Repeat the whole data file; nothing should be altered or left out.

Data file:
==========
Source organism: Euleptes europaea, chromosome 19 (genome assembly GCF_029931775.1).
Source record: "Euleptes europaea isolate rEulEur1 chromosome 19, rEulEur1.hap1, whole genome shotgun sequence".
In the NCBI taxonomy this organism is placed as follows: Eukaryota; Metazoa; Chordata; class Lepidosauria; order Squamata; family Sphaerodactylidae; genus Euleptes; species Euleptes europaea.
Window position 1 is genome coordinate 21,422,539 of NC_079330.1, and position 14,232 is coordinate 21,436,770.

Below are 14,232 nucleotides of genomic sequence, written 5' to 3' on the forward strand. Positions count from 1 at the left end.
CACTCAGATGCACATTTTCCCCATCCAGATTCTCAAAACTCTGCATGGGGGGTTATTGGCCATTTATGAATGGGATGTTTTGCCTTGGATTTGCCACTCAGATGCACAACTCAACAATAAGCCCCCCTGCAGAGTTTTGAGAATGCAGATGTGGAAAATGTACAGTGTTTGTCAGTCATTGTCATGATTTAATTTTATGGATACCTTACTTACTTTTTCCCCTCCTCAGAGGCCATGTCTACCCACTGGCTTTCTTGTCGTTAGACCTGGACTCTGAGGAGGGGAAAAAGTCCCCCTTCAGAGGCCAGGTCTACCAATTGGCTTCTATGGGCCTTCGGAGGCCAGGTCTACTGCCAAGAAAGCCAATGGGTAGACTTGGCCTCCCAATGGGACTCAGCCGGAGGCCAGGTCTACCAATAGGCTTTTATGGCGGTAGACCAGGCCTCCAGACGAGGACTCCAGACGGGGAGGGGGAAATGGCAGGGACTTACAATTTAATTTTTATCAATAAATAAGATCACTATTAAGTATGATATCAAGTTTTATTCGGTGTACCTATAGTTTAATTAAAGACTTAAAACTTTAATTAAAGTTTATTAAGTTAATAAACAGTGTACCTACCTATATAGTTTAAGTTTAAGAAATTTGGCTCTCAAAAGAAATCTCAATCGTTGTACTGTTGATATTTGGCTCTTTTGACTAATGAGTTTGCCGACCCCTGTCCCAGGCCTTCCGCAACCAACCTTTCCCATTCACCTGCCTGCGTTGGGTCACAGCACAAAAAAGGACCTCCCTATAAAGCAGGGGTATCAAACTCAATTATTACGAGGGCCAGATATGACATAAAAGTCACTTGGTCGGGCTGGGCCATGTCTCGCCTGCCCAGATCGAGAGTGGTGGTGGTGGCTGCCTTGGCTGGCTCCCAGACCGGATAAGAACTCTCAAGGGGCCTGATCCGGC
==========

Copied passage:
Source organism: Euleptes europaea, chromosome 19 (genome assembly GCF_029931775.1).
Source record: "Euleptes europaea isolate rEulEur1 chromosome 19, rEulEur1.hap1, whole genome shotgun sequence".
In the NCBI taxonomy this organism is placed as follows: Eukaryota; Metazoa; Chordata; class Lepidosauria; order Squamata; family Sphaerodactylidae; genus Euleptes; species Euleptes europaea.
Window position 1 is genome coordinate 21,422,539 of NC_079330.1, and position 14,232 is coordinate 21,436,770.

Below are 14,232 nucleotides of genomic sequence, written 5' to 3' on the forward strand. Positions count from 1 at the left end.
CACTCAGATGCACATTTTCCCCATCCAGATTCTCAAAACTCTGCATGGGGGGTTATTGGCCATTTATGAATGGGATGTTTTGCCTTGGATTTGCCACTCAGATGCACAACTCAACAATAAGCCCCCCTGCAGAGTTTTGAGAATGCAGATGTGGAAAATGTACAGTGTTTGTCAGTCATTGTCATGATTTAATTTTATGGATACCTTACTTACTTTTTCCCCTCCTCAGAGGCCATGTCTACCCACTGGCTTTCTTGTCGTTAGACCTGGACTCTGAGGAGGGGAAAAAGTCCCCCTTCAGAGGCCAGGTCTACCAATTGGCTTCTATGGGCCTTCGGAGGCCAGGTCTACTGCCAAGAAAGCCAATGGGTAGACTTGGCCTCCCAATGGGACTCAGCCGGAGGCCAGGTCTACCAATAGGCTTTTATGGCGGTAGACCAGGCCTCCAGACGAGGACTCCAGACGGGGAGGGGGAAATGGCAGGGACTTACAATTTAATTTTTATCAATAAATAAGATCACTATTAAGTATGATATCAAGTTTTATTCGGTGTACCTATAGTTTAATTAAAGACTTAAAACTTTAATTAAAGTTTATTAAGTTAATAAACAGTGTACCTACCTATATAGTTTAAGTTTAAGAAATTTGGCTCTCAAAAGAAATCTCAATCGTTGTACTGTTGATATTTGGCTCTTTTGACTAATGAGTTTGCCGACCCCTGTCCCAGGCCTTCCGCAACCAACCTTTCCCATTCACCTGCCTGCGTTGGGTCACAGCACAAAAAAGGACCTCCCTATAAAGCAGGGGTATCAAACTCAATTATTACGAGGGCCAGATATGACATAAAAGTCACTTGGTCGGGCTGGGCCATGTCTCGCCTGCCCAGATCGAGAGTGGTGGTGGTGGCTGCCTTGGCTGGCTCCCAGACCGGATAAGAACTCTCAAGGGGCCTGATCCGGC